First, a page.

Hackers now have Apple's App Store firmly in their sights.
The company said Sunday that it was in the process of removing iPhone and iPad apps from the App Store that had been infected with malware. While the exact number of infected apps is still unknown, Palo Alto Networks, the computer security firm that first noticed the issue, has identified 39 affected apps, including popular apps like WeChat and Didi Kuaidi, a car hailing service that's Uber's chief competitor in China.
Apple believes the apps were infected after developers mistakenly used a counterfeit version of Xcode, the software that's used to develop iOS apps. This version of Xcode was hosted on a Chinese server, according to Palo Alto Networks.
Speaking to Reuters, Palo Alto Networks rightly noted that this incident is a "pretty big deal" because it demonstrates that hackers can shift their attention away from targeting everyday users to targeting software developers—developers whose software is then downloaded en masse by everyday users.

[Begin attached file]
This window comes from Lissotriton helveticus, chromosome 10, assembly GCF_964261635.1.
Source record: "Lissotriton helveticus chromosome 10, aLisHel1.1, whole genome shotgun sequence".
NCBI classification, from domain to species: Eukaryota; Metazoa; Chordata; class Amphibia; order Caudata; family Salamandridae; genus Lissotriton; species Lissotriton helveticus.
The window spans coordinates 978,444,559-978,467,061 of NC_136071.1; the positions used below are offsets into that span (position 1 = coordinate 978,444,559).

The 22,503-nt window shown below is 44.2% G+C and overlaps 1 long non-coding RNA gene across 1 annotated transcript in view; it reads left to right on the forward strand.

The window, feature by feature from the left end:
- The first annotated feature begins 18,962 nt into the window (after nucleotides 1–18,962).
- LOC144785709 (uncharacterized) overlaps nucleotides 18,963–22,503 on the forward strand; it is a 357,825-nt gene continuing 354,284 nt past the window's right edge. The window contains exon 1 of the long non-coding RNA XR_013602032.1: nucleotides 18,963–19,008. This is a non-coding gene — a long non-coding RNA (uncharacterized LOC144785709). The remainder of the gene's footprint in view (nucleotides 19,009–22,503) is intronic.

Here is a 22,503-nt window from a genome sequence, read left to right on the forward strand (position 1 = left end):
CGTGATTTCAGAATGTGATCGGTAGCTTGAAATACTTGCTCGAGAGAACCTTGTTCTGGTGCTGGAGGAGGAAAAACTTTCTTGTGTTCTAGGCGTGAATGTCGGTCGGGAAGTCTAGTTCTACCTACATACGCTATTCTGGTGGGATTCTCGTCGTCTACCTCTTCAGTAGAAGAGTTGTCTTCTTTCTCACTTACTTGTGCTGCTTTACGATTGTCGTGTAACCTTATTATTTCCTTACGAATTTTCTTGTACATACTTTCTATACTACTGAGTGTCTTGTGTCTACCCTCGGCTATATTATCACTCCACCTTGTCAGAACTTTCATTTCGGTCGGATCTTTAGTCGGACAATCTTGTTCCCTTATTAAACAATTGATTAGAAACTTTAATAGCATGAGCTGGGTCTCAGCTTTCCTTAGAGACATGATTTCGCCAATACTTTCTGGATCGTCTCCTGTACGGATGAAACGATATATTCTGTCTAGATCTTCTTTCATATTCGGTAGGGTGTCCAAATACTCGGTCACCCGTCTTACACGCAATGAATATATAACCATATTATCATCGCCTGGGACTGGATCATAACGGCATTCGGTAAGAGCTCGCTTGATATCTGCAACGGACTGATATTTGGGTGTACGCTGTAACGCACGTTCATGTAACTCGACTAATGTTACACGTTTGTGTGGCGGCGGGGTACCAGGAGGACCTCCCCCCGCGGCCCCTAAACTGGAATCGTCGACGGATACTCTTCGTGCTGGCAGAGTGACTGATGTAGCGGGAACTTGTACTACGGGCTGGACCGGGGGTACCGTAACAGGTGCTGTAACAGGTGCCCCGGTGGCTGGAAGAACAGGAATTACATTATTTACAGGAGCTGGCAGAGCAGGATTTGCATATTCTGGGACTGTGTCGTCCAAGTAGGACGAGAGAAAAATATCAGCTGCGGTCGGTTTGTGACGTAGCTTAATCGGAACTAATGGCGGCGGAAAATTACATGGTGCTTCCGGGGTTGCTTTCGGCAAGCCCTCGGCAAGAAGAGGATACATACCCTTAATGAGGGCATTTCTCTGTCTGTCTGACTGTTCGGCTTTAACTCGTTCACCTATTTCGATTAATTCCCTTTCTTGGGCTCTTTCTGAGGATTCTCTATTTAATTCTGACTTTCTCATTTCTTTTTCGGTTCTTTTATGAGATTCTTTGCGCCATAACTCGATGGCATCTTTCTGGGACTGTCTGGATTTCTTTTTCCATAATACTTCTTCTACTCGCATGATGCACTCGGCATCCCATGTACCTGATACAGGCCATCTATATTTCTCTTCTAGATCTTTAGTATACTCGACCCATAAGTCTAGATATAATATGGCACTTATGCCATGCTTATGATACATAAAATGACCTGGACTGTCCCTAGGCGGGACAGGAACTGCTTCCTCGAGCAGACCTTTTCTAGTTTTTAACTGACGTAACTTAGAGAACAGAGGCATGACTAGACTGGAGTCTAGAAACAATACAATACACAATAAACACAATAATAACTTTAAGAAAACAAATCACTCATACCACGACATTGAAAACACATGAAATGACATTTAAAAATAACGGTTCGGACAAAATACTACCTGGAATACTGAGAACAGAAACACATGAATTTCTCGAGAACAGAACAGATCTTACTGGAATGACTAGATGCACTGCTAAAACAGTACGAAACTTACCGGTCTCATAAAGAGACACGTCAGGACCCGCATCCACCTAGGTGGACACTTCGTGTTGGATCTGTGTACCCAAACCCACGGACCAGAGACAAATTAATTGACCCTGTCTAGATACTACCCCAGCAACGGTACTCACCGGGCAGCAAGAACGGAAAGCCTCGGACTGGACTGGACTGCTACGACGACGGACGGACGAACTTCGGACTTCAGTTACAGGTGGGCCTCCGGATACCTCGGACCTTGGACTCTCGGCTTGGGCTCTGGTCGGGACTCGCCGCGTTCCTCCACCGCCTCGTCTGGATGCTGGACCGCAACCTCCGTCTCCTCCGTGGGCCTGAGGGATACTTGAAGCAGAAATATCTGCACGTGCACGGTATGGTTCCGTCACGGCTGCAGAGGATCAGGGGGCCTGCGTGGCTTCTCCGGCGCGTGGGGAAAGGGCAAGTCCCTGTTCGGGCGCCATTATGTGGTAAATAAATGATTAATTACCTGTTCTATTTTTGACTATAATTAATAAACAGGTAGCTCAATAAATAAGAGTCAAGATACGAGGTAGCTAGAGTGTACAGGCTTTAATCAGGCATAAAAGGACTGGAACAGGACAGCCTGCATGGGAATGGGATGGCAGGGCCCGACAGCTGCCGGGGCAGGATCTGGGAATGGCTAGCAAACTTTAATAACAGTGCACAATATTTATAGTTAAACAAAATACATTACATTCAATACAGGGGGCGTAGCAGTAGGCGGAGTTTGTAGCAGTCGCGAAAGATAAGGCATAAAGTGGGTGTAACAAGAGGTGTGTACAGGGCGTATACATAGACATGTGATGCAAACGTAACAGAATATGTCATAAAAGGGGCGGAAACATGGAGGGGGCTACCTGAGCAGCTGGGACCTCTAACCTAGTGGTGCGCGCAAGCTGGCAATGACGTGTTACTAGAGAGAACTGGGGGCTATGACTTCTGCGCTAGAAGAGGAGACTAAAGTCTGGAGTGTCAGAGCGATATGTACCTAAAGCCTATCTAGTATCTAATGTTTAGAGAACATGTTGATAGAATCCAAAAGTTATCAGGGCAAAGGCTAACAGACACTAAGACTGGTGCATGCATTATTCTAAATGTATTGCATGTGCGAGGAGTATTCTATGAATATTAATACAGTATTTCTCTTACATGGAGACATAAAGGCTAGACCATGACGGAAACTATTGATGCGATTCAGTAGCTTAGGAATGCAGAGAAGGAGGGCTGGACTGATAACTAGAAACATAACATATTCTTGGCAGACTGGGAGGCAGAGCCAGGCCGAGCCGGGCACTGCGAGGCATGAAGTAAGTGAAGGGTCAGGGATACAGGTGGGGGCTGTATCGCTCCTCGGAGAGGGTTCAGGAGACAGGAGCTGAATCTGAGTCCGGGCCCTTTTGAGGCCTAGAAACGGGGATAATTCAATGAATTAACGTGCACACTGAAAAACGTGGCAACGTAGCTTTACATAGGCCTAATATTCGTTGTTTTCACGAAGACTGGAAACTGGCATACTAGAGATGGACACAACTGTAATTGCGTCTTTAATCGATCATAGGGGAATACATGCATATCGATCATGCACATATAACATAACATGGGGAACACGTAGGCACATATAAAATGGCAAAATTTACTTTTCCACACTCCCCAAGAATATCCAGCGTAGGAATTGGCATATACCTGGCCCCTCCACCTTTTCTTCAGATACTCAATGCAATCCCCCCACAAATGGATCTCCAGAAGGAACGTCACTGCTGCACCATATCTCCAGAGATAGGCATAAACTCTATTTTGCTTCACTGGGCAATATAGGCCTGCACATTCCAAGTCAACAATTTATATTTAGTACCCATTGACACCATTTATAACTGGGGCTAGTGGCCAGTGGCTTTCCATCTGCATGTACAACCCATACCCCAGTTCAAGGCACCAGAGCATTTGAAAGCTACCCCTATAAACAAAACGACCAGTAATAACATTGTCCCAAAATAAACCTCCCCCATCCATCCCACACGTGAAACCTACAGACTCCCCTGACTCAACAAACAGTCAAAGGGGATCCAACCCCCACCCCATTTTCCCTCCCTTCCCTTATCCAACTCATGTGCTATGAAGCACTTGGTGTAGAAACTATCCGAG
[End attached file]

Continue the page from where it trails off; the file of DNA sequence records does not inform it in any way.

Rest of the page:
This is also the single largest infestation of malware in the App Store to date, though Palo Alto Networks said it did not have any evidence suggesting the infected apps stole users' personal data.
Mobile malware is not new, though hackers have generally targeted Android in the past, a fact that Apple has not failed to point out in a tactic straight out of the company's old "Mac vs. PC" ads. Should the problem worsen it could remove a key selling point for the company's so-called walled garden.